Away from the ProTour ranks, but one of the most competitive squads of the early season is the Cervйlo Test Team.
With Thor Hushovd their man for the sprint and Heinrich Haussler one of the names being mentioned as a good outside bet, the team tactic is to make sure that both are in contention for the finale. British duo, Jez Hunt and Roger Hammond gave PEZ their perspective on how the race would be run and won.
Jez Hunt, “We’ve got the two fastest sprinters, so we’re looking to keep it together. The climb of La Manie just saps the legs, but as long as you’re going OK it shouldn’t be a problem. At 100km to go it won’t change the face of the race, but it will wear things down for the end.”
Roger Hammond: “My role today is just to help out Thor. It’s one of those races where you can’t really predict what’s going to happen, so you just make it up as you go along. Even at 300km, it’s still a nervous race at the start. The last few years I’ve ridden it it’s been fast at the start and then it just got faster, faster and faster until the finish.”
Getting good access at the start is always a hit and miss affair, but thanks to Lance Armstrong and the crush of media and fans that waited outside the Astana bus and then followed him to and from the sign on, there were a few other big names that were virtually left in peace to go about their business and were happy to give a few words to PEZ.
Robbie McEwen was just in front of Armstrong at the sign on and as he rolled away gave his thoughts on La Manie and how it would affect the sprinters this year.
“I want to get to San Remo in the first group, but it won’t be easy. This year there seems to be a lot of sprinters going really good and a lot of climbers going really good, so its going to be tough. Like last year, San Remo was made really tough by the new climb La Manie, so you’ve just gotta hang on”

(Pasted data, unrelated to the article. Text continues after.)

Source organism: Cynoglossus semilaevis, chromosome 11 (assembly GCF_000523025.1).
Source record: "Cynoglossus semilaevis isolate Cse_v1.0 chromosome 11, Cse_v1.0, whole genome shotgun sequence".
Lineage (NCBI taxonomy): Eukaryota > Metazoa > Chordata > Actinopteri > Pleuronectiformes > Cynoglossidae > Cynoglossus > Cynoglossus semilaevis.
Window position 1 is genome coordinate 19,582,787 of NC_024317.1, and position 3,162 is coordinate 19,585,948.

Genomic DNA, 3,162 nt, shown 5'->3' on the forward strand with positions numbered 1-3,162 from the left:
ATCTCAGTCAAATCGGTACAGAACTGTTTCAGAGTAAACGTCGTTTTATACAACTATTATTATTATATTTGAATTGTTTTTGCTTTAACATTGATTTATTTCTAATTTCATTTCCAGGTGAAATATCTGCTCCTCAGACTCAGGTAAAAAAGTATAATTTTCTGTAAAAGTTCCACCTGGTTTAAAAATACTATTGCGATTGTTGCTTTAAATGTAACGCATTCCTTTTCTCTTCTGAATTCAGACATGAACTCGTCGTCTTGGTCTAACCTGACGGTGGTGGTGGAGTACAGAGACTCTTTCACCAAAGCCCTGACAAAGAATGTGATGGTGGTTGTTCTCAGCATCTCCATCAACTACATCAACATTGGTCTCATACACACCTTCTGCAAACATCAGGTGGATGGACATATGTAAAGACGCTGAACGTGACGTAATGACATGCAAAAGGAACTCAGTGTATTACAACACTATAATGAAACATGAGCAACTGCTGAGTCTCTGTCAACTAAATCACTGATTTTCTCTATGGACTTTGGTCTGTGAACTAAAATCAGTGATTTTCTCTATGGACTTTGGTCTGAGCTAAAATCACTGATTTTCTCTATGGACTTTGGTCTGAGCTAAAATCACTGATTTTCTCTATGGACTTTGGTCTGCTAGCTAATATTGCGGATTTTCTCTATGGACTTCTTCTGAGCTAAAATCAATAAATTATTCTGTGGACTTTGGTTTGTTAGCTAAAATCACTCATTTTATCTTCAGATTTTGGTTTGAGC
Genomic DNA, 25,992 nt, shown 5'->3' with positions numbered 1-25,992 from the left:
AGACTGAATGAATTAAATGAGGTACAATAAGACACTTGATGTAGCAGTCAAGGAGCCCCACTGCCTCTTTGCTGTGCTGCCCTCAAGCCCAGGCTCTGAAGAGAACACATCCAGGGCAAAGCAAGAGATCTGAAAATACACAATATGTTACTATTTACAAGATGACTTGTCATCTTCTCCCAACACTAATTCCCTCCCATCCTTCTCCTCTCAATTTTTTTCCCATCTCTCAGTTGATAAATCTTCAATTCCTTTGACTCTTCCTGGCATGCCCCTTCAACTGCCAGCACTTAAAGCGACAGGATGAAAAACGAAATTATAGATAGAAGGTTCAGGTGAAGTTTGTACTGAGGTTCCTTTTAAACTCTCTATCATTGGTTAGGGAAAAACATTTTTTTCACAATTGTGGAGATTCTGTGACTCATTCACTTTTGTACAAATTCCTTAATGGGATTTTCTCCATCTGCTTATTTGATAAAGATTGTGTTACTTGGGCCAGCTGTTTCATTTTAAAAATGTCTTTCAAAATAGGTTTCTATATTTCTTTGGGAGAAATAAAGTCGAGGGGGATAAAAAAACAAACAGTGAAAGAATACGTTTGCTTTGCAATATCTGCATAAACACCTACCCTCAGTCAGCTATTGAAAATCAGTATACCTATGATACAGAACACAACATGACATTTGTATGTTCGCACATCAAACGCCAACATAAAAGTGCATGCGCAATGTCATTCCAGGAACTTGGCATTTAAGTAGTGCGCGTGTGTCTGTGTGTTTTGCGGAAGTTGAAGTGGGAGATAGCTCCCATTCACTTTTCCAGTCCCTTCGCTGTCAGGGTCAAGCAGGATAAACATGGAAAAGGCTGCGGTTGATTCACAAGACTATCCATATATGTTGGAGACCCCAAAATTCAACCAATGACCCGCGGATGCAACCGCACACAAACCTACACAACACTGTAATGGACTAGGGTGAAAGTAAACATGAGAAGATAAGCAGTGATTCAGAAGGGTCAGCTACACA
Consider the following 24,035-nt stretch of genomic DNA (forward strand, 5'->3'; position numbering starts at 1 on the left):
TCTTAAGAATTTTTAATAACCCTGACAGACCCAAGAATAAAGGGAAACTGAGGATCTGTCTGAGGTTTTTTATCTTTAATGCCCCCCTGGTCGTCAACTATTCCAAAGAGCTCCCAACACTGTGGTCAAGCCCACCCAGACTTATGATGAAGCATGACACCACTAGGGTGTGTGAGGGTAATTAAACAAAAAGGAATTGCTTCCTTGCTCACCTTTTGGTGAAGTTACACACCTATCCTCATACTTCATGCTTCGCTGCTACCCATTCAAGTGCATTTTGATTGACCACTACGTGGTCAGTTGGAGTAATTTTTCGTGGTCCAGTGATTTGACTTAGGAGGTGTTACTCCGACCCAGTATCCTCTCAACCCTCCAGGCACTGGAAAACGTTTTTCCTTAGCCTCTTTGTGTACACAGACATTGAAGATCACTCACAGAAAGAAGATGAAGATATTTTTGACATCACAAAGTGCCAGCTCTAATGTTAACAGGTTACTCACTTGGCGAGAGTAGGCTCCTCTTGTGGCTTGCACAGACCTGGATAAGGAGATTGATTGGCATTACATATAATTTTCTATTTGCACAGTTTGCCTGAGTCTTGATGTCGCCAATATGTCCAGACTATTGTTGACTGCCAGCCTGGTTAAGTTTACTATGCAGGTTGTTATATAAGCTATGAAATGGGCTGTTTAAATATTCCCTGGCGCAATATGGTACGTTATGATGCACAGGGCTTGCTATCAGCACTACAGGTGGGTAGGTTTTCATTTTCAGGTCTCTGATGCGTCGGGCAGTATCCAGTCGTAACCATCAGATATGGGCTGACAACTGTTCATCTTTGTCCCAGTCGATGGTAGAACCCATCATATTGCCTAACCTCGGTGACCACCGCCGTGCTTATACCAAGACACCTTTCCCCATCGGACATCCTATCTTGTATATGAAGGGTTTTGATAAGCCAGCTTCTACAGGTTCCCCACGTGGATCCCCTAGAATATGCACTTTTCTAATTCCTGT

Robbie McEwen has big hopes, as always, for a win in Sanremo.
We asked Robbie, how much affect a climb at 100km to go has on the legs at 100m to go?
“Yeah it does make a difference. Like last year, the plan for the climbers is to go hard up that, split the bunch, make the sprinters chase. That takes a bit of the spring out of your legs and makes each successive climb harder after that. That makes a difference on the Poggio. It’s not a hard climb in itself, but after 300k, the more climbs you put before it, the harder it makes it.
“Petacchi’s was going well at Milan San Remo. He’s actually climbing really, really well, also Bennati and also Boonen. They’re probably the three sprinters at Tirreno who were going uphill the best and also I’ve seen that Heinrich Haussler is going super. These are the guys I’ve got to try and hang with and then when guys like Rebellin or even Lance are attacking around the Poggio, I’ve just gotta hang in! Of course, we’ve got Pozzato in our team who can also get away and get a good gap so he’s also one of the favourites.”
On the other side of the Armstrong Crush, former world champ Tom Boonen. We asked him about Le Manie and would it trouble him?
“No, it effects everybody. Last year we passed the climb with only about 30 riders and then they were with 5, but if the wind was a little bit more to our advantage, we would have made it to the final. I think the group with the sprinters only got back maybe 30k’s later. But without the wind, maybe today it will be a different race.”
Tom Boonen was pretty quiet at Tirreno-Adriatico, but he’s 100% for today.
So as the whistles blew and the riders started to roll off into the morning sun, there was just enough time for the PEZ crew to grab final coffee before Martin and Ed dropped me back at the Milan train station before hitting the road for their trip to the Poggio and the finish to see just how well the predications and team tactics work out.
We’ll be hearing much more from these two later on today.
Keep it tuned to PEZ as we bring you the full coverage of race action, top PeloPics and roadside interludes of the 100th edition of Milano San Remo